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dc.contributor.authorDavies, Sara E
dc.date.accessioned2019-11-26T06:27:26Z
dc.date.available2019-11-26T06:27:26Z
dc.date.issued2019
dc.identifier.issn0020-5850
dc.identifier.doi10.1093/ia/iiz172
dc.identifier.urihttp://hdl.handle.net/10072/389299
dc.description.abstractDr Tedros Adhanom Ghebreyesus, the Director-General of the World Health Organization (WHO), declared the Ebola outbreak in the Democratic Republic of Congo a Public Health Emergency of International Concern (PHEIC) on 17 July 2019. This announcement came after months of discussion about when and if he should call a PHEIC for this outbreak. What was interesting about the debate was the apparent disconnect between the political and economic purposes of declaring an emergency, which were in complete contradiction to the medical and scientific view that declaring a PHEIC would not serve to enhance the medical and public health response. Of course, now that the PHEIC has been declared, it will be interesting to see whether its presumed levers work, especially in terms of increased donor and political support to halt the spread of the disease. What is certain, however, is that this Ebola outbreak, like west Africa's in 2014, is challenging the medical and scientific community's conventional understanding of the conditions conducive to the spread of the disease. The virus itself is well understood; the social, environmental and political factors that fuel the outbreak are harder to grasp. The pandemic century reveals the necessity for the scientific community to come to terms with the interplay between social, environmental and political factors and infectious disease aetiology—and the difficulties they will face in attempting to do so.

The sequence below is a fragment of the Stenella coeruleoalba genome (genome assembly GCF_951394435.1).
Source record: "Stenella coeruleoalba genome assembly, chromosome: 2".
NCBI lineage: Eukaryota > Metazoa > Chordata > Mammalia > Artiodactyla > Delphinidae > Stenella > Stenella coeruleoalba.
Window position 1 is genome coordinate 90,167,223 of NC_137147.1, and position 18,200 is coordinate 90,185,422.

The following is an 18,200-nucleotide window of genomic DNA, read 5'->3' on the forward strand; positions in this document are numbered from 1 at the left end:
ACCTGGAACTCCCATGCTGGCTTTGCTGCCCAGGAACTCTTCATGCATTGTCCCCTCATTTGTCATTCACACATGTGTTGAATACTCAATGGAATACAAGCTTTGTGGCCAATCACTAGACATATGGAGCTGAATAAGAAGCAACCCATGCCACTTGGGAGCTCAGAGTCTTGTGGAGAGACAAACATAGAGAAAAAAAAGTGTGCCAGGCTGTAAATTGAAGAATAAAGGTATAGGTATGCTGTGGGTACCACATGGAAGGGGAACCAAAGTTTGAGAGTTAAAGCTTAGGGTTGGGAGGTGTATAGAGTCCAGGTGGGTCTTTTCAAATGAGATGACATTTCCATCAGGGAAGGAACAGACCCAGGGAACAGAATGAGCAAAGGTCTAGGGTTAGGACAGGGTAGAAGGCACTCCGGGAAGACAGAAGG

dc.languageEnglish
dc.language.isoeng
dc.publisherOxford University Press
dc.relation.ispartofpagefrom1180
dc.relation.ispartofpageto1181
dc.relation.ispartofissue5
dc.relation.ispartofjournalInternational Affairs
dc.relation.ispartofvolume95
dc.relation.urihttp://purl.org/au-research/grants/ARC/FT130101040
dc.relation.grantIDFT130101040
dc.relation.fundersARC
dc.subject.fieldofresearchPolicy and Administration
dc.subject.fieldofresearchPolitical Science
dc.subject.fieldofresearchcode1605
dc.subject.fieldofresearchcode1606
dc.subject.keywordsSocial Sciences
dc.subject.keywordsInternational Relations
dc.titleThe pandemic century: one hundred years of panic, hysteria and hubris (Book review)
dc.typeJournal article
dc.type.descriptionC3 - Articles (Letter/ Note)
dcterms.bibliographicCitationDavies, SE, y The pandemic century: one hundred years of panic, hysteria and hubris, International Affairs, 2019, 95 (5), pp. 1180-1181
dc.date.updated2019-11-26T02:53:03Z
gro.hasfulltextNo Full Text
gro.griffith.authorDavies, Sara E.


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